Tag Archive for: Planting citrus

Replacing a Troublesome Plant

Making Room for a Healthy Plant

We all have that one plant that just doesn’t bring us joy anymore. In my case, it was a particular plant that had been causing frustration for years. I finally decided to take action, as I explain in this video: Watch Video.

Bidding Farewell to an Underperformer

The years of underperformance in my garden had left me ready to say goodbye.

Removing a healthy plant

Removing a healthy plant

Out with the Old Tree, In with the New

Although it doesn’t show in this photo, there was a healthy root system on this tiny orange tree.

A new tree in the same location

A new tree in the same location

I took a comfortable seat nearby and enjoyed the show as they got to work planting my brand-new tree. I have to say, they really nailed it and made the whole process look effortless!

Welcoming a Promising Healthy Plant

A brand new tree with great potential!

A brand new tree with great potential!

After carefully excavating a hole and gently nestling the young orange tree into its new home, they showered it with a refreshing drink of water. I’ll be sure to keep you in the loop about its progress. The anticipation of waiting for two years to enjoy the sweet fruits of this tree may be a test of patience, but I have a feeling the reward will make it all worthwhile!

Now, I’m curious, do you have any plants in your garden that have lost their charm over time?

Book Review: Living With Air Plants

Well, I wish I could say that the new addition is my completed vegetable garden….but although we have made some progress, it is till not finished.

But, we did add something new to our back garden.

Citrus Tree

Citrus Tree

This is our new, small orange tree.

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To be honest, I’m not sure why it took us so long to plant a citrus tree.  In our first home in Phoenix, we had three beautiful citrus trees that we enjoyed.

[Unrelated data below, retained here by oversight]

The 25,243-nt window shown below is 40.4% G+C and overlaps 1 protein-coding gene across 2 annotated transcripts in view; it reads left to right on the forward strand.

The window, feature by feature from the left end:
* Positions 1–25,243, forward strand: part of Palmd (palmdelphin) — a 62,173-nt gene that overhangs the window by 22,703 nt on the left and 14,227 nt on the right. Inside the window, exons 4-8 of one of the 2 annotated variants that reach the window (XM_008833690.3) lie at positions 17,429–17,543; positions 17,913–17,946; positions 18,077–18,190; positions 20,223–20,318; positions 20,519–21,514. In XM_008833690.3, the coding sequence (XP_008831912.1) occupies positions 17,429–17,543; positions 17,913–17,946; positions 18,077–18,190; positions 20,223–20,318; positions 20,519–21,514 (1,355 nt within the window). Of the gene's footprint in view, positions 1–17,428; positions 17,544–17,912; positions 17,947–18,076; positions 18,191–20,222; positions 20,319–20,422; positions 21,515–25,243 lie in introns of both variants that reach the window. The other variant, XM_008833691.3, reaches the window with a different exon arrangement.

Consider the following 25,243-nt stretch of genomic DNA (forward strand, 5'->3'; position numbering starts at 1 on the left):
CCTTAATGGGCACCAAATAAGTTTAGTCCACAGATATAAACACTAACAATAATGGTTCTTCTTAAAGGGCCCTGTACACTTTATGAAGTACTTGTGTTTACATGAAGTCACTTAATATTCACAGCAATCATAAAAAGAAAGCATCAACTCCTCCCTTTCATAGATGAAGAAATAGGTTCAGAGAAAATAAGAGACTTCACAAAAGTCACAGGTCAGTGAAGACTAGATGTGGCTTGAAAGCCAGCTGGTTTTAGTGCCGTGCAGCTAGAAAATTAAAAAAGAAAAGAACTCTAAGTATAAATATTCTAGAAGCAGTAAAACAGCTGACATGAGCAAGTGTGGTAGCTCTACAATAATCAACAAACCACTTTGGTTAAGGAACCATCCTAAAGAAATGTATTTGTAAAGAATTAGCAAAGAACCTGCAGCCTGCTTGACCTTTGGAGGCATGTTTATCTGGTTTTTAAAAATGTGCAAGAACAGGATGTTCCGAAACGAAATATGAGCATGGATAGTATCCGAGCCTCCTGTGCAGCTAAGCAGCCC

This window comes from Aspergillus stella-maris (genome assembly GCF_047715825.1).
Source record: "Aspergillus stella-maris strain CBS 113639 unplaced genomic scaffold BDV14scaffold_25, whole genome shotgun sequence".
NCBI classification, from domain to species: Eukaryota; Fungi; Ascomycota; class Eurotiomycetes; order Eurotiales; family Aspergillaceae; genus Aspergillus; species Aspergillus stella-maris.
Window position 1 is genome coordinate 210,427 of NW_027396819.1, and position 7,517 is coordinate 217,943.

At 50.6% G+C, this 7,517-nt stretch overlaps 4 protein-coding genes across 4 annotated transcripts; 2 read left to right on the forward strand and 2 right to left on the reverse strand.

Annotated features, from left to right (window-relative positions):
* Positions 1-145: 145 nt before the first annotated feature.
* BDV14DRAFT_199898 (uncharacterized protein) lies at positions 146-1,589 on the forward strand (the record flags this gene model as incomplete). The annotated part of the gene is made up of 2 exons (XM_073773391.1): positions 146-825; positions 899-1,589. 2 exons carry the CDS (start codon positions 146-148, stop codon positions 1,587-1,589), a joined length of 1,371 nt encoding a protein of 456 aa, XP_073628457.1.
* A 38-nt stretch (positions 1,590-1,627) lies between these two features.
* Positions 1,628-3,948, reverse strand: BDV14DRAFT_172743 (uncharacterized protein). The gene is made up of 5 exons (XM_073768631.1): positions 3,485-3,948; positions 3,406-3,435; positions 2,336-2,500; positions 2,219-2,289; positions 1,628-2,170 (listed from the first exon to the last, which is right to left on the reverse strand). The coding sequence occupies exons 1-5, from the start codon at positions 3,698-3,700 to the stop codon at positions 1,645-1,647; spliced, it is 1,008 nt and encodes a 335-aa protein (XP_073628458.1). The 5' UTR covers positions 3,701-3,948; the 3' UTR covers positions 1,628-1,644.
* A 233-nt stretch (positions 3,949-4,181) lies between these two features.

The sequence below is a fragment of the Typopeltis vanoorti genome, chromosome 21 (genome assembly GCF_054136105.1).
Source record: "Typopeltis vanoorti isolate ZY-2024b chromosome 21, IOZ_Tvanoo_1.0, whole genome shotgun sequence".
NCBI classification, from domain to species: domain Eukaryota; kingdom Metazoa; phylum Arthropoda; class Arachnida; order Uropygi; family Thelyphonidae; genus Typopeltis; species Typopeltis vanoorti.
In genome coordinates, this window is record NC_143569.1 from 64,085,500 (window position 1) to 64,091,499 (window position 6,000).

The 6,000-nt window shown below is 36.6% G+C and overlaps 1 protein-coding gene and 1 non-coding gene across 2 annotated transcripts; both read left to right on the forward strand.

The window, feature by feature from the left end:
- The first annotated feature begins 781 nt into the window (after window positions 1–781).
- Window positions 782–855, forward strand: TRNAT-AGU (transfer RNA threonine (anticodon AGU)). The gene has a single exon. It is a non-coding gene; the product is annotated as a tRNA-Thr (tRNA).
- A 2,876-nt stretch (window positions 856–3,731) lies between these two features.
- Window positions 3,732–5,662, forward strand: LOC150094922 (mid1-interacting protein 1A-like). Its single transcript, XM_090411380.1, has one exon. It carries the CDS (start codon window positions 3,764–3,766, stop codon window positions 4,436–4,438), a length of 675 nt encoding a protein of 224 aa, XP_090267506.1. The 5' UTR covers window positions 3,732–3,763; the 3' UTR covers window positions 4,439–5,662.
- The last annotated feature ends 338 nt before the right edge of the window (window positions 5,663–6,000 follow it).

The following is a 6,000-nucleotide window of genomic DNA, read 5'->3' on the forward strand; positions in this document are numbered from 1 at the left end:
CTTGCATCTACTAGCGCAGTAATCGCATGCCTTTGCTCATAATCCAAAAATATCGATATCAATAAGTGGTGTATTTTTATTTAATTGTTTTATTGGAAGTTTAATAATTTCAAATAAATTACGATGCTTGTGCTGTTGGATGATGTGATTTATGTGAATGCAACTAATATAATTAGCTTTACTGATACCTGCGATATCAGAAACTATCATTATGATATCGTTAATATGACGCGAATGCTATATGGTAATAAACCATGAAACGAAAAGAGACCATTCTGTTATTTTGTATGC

What really caused to finally plant one in our back garden is the fact that our three youngest kids love to pick the oranges from the tree at their grandparent’s house.

However, since my father-in-law’s death, my mother-in-law will eventually be moving and there will be no oranges for them to pick.

When we told the kids that we were planting one of our own, they were so excited!

Citrus Tree

They were so anxious to help.

We dug our hole nice and wide so that the roots could grow outward easily.  The depth of the hole was the same depth as the rootball.

We chose a young tree because they transplant much easier, not to mention having to get it out of the container.  Plants experience ‘transplant shock’ when planted in a new area.

The variety that we selected is ‘Arizona Sweet’.  It does very well in our area and are suitable for juicing and peeling.

We didn’t apply any fertilizer because it would stimulate top growth before there is a large enough root system to support it.  Wait a year before fertilizing.  Then you will fertilize three times a year in February, May and September.  An easier way to remember it is to fertilize around Valentine’s Day, Memorial Day and Labor Day.

I told the kids that we would probably have to wait 2 – 3 years before we see any fruit.

**I can just picture my own grandkids picking oranges someday from our tree.